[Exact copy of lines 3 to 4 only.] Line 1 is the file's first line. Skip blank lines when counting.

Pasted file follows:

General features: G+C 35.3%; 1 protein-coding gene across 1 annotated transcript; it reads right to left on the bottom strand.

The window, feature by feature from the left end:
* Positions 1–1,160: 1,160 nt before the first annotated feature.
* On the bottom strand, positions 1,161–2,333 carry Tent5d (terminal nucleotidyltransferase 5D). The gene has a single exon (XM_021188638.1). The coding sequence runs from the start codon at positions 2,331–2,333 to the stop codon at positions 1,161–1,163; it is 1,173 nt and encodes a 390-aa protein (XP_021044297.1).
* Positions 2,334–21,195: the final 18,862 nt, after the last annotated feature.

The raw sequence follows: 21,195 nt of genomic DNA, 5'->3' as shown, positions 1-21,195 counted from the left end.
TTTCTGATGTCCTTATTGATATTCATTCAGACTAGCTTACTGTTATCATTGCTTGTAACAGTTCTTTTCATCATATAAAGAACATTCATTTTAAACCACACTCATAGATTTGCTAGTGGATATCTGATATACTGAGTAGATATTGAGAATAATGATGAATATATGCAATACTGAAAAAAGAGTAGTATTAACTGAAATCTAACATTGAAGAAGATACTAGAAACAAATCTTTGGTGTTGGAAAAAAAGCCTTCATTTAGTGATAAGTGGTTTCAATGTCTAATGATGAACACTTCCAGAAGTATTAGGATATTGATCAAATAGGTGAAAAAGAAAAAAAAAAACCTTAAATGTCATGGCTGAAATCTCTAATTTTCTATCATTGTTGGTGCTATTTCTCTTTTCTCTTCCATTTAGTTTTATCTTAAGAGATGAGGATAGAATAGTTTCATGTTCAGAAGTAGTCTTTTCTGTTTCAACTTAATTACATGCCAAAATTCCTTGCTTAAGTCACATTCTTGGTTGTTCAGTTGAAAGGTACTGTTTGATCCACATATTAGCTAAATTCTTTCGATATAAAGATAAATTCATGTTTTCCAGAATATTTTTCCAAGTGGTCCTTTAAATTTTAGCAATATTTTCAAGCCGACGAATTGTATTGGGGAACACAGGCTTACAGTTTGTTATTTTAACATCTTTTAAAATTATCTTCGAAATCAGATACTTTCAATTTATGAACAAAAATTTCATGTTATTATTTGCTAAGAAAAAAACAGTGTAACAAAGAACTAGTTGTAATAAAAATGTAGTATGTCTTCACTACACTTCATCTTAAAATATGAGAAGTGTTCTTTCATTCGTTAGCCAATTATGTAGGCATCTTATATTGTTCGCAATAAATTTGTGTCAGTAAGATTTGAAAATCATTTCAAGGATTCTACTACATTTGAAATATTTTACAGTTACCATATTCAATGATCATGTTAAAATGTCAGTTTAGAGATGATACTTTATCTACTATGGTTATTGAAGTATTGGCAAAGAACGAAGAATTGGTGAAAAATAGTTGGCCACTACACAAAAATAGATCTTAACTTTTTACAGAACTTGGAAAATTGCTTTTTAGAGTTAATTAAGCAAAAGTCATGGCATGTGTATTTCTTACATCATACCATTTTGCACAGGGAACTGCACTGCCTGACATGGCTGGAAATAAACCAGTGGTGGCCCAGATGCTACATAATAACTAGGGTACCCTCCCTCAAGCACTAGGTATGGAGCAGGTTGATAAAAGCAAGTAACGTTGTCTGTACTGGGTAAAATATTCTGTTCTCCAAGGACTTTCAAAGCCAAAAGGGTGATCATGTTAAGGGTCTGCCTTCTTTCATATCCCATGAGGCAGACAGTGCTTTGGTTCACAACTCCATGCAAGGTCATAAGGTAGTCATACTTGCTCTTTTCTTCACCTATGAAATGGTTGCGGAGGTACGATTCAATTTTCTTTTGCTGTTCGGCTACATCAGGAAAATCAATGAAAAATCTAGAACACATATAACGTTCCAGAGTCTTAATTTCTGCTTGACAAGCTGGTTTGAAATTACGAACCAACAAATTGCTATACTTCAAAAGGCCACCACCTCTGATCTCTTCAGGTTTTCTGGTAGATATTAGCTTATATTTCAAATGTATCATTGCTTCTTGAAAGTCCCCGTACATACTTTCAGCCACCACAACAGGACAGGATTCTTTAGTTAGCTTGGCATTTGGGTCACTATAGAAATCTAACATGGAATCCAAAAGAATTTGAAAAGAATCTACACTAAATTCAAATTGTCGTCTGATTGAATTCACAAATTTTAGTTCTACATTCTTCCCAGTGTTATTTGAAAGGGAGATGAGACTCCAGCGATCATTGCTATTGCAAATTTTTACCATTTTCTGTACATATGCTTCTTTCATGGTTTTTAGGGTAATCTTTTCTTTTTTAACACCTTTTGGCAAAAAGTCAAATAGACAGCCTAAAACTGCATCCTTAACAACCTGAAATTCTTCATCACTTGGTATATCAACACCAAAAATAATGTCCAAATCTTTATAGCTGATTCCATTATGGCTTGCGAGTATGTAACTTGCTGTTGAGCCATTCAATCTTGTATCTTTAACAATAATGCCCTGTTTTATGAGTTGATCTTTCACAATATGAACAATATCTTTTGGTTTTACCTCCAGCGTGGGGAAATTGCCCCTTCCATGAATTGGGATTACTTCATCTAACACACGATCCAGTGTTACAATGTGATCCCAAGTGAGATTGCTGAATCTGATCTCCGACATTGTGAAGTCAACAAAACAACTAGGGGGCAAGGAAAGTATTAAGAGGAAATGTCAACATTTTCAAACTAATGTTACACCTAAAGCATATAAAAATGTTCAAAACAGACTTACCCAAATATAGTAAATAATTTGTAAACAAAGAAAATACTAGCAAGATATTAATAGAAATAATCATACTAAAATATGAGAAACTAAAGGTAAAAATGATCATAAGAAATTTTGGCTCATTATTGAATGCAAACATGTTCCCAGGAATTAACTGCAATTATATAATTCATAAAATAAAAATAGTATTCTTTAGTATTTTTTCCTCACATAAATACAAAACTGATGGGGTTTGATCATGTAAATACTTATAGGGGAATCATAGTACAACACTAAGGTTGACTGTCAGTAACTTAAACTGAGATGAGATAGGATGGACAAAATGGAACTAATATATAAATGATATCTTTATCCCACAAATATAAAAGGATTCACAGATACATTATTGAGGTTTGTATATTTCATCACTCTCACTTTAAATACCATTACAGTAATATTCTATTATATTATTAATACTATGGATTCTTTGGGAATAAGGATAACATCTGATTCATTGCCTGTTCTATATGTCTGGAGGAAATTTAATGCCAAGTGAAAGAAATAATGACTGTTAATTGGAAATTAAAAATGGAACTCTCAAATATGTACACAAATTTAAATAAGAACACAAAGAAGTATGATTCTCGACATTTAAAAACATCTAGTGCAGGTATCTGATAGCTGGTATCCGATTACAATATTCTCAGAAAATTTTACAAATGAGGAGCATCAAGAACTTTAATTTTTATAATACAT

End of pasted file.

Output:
* Positions 1–1,160: 1,160 nt before the first annotated feature.
* On the bottom strand, positions 1,161–2,333 carry Tent5d (terminal nucleotidyltransferase 5D). The gene has a single exon (XM_021188638.1). The coding sequence runs from the start codon at positions 2,331–2,333 to the stop codon at positions 1,161–1,163; it is 1,173 nt and encodes a 390-aa protein (XP_021044297.1).